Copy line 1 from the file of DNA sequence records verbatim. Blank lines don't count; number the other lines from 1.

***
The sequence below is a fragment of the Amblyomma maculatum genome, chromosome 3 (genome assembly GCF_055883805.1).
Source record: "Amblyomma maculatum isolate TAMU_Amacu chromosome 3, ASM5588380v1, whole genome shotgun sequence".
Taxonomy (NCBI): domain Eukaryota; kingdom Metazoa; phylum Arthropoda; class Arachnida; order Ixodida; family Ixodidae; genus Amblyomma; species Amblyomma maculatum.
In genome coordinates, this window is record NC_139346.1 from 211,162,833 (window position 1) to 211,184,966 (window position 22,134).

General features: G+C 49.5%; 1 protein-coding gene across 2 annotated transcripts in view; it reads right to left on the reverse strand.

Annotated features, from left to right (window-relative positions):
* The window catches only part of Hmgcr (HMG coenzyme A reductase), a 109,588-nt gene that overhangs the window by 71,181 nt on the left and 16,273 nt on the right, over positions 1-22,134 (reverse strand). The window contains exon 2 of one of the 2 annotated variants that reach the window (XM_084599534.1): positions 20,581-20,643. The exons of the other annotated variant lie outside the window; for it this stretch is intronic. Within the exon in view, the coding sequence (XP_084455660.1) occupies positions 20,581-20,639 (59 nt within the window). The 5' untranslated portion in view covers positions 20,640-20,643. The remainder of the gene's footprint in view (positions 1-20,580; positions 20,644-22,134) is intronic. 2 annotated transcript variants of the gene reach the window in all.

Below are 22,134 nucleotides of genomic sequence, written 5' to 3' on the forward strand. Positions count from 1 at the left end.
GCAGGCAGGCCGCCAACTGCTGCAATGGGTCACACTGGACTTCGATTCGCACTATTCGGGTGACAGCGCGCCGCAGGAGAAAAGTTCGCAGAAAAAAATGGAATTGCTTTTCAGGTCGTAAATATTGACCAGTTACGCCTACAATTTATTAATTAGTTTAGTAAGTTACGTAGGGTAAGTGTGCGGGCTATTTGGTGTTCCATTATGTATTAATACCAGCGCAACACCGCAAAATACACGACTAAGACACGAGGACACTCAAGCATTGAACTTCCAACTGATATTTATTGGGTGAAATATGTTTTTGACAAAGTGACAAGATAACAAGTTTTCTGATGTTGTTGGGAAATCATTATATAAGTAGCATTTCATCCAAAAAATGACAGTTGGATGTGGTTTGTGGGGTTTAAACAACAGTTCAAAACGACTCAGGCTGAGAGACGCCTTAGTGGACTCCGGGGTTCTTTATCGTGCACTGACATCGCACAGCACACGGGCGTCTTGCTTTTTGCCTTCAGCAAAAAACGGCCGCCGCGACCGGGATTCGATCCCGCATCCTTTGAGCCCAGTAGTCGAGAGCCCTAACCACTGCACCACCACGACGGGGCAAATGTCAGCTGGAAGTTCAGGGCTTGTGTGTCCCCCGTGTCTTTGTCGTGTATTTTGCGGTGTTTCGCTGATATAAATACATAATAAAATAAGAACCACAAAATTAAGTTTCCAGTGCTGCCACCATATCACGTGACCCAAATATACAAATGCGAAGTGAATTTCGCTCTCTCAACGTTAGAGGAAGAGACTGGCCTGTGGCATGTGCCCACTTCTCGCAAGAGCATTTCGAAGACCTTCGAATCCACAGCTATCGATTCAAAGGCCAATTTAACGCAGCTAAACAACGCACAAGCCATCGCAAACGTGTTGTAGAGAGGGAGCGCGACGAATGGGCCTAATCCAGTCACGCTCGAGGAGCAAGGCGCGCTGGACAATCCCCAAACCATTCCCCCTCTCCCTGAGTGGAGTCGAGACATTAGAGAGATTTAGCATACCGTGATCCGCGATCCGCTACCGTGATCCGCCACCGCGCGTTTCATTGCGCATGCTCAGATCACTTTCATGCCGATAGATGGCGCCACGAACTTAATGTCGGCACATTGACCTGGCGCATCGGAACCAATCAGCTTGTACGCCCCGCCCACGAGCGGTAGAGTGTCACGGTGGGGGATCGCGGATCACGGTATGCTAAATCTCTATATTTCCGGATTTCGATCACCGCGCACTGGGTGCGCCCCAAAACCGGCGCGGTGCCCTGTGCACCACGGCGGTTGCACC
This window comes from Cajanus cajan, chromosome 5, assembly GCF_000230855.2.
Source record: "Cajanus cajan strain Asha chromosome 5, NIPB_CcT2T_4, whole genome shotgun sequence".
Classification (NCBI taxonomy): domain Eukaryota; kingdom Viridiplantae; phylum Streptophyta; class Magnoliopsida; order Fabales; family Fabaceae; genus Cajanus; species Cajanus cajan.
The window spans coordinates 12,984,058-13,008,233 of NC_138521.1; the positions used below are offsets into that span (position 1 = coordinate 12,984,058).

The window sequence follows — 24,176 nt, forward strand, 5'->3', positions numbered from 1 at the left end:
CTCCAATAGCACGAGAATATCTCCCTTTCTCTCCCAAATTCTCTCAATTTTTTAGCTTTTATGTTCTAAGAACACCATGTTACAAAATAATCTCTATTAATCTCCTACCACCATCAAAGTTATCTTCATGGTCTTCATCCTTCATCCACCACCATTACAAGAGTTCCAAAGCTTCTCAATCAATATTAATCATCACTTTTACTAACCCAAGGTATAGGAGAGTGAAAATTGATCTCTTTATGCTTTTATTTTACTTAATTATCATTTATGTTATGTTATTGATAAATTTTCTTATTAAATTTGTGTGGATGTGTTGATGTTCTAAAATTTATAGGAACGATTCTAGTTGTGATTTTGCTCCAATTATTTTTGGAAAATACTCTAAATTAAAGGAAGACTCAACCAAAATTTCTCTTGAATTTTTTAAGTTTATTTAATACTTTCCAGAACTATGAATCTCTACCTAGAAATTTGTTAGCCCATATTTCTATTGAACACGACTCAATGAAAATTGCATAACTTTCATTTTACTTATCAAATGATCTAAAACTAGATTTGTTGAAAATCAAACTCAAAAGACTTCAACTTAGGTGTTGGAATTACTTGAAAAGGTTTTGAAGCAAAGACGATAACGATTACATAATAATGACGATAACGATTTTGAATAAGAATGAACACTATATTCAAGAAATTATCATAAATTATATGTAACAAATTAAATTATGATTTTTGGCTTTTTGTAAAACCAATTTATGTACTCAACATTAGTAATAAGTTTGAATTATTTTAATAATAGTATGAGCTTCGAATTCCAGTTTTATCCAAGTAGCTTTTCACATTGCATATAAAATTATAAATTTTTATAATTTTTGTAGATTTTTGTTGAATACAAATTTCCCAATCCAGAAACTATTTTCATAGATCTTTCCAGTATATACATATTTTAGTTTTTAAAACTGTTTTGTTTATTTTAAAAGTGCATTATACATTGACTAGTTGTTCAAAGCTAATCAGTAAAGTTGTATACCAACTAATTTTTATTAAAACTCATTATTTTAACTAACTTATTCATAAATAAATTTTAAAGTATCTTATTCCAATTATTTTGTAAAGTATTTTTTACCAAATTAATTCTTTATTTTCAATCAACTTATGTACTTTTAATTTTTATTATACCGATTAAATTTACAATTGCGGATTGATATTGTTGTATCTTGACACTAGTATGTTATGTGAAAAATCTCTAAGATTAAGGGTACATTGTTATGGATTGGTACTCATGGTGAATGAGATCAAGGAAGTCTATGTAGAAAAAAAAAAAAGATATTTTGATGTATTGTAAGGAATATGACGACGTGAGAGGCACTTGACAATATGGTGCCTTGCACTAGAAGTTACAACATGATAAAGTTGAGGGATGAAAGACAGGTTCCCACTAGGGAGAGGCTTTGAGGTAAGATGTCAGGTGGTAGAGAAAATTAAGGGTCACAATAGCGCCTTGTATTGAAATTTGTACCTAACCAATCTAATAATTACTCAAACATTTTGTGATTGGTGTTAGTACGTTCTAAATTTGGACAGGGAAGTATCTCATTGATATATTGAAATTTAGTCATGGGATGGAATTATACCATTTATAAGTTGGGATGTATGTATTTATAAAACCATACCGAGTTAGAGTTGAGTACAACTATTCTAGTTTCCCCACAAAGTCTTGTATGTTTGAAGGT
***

The sequence below is a fragment of the Amblyomma maculatum genome, chromosome 3 (genome assembly GCF_055883805.1).